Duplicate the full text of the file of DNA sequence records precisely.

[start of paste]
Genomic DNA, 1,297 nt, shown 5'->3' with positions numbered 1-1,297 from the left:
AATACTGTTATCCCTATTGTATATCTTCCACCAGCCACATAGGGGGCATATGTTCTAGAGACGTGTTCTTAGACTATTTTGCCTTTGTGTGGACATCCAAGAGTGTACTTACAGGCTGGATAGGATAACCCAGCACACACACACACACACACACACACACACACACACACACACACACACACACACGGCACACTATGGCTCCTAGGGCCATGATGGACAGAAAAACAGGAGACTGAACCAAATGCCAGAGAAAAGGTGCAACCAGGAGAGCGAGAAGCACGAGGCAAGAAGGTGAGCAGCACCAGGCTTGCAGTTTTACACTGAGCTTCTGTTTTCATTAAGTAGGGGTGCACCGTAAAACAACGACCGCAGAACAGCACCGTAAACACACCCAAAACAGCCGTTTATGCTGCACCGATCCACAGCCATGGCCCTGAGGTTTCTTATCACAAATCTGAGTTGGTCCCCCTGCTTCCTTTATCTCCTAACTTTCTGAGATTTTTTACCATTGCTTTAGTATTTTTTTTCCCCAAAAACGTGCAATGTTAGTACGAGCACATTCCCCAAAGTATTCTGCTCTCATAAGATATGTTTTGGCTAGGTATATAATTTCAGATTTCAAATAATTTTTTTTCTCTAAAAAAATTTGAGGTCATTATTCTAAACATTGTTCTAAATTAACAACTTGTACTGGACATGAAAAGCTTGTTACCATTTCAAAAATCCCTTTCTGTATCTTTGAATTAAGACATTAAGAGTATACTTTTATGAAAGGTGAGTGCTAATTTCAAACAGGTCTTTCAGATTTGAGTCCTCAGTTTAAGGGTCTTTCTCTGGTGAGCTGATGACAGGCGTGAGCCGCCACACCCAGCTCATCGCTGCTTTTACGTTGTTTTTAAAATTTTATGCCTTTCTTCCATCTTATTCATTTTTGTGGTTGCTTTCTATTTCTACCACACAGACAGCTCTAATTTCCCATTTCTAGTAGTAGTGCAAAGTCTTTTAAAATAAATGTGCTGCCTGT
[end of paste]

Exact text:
Genomic DNA, 1,297 nt, shown 5'->3' with positions numbered 1-1,297 from the left:
AATACTGTTATCCCTATTGTATATCTTCCACCAGCCACATAGGGGGCATATGTTCTAGAGACGTGTTCTTAGACTATTTTGCCTTTGTGTGGACATCCAAGAGTGTACTTACAGGCTGGATAGGATAACCCAGCACACACACACACACACACACACACACACACACACACACACACACACACACACGGCACACTATGGCTCCTAGGGCCATGATGGACAGAAAAACAGGAGACTGAACCAAATGCCAGAGAAAAGGTGCAACCAGGAGAGCGAGAAGCACGAGGCAAGAAGGTGAGCAGCACCAGGCTTGCAGTTTTACACTGAGCTTCTGTTTTCATTAAGTAGGGGTGCACCGTAAAACAACGACCGCAGAACAGCACCGTAAACACACCCAAAACAGCCGTTTATGCTGCACCGATCCACAGCCATGGCCCTGAGGTTTCTTATCACAAATCTGAGTTGGTCCCCCTGCTTCCTTTATCTCCTAACTTTCTGAGATTTTTTACCATTGCTTTAGTATTTTTTTTCCCCAAAAACGTGCAATGTTAGTACGAGCACATTCCCCAAAGTATTCTGCTCTCATAAGATATGTTTTGGCTAGGTATATAATTTCAGATTTCAAATAATTTTTTTTCTCTAAAAAAATTTGAGGTCATTATTCTAAACATTGTTCTAAATTAACAACTTGTACTGGACATGAAAAGCTTGTTACCATTTCAAAAATCCCTTTCTGTATCTTTGAATTAAGACATTAAGAGTATACTTTTATGAAAGGTGAGTGCTAATTTCAAACAGGTCTTTCAGATTTGAGTCCTCAGTTTAAGGGTCTTTCTCTGGTGAGCTGATGACAGGCGTGAGCCGCCACACCCAGCTCATCGCTGCTTTTACGTTGTTTTTAAAATTTTATGCCTTTCTTCCATCTTATTCATTTTTGTGGTTGCTTTCTATTTCTACCACACAGACAGCTCTAATTTCCCATTTCTAGTAGTAGTGCAAAGTCTTTTAAAATAAATGTGCTGCCTGT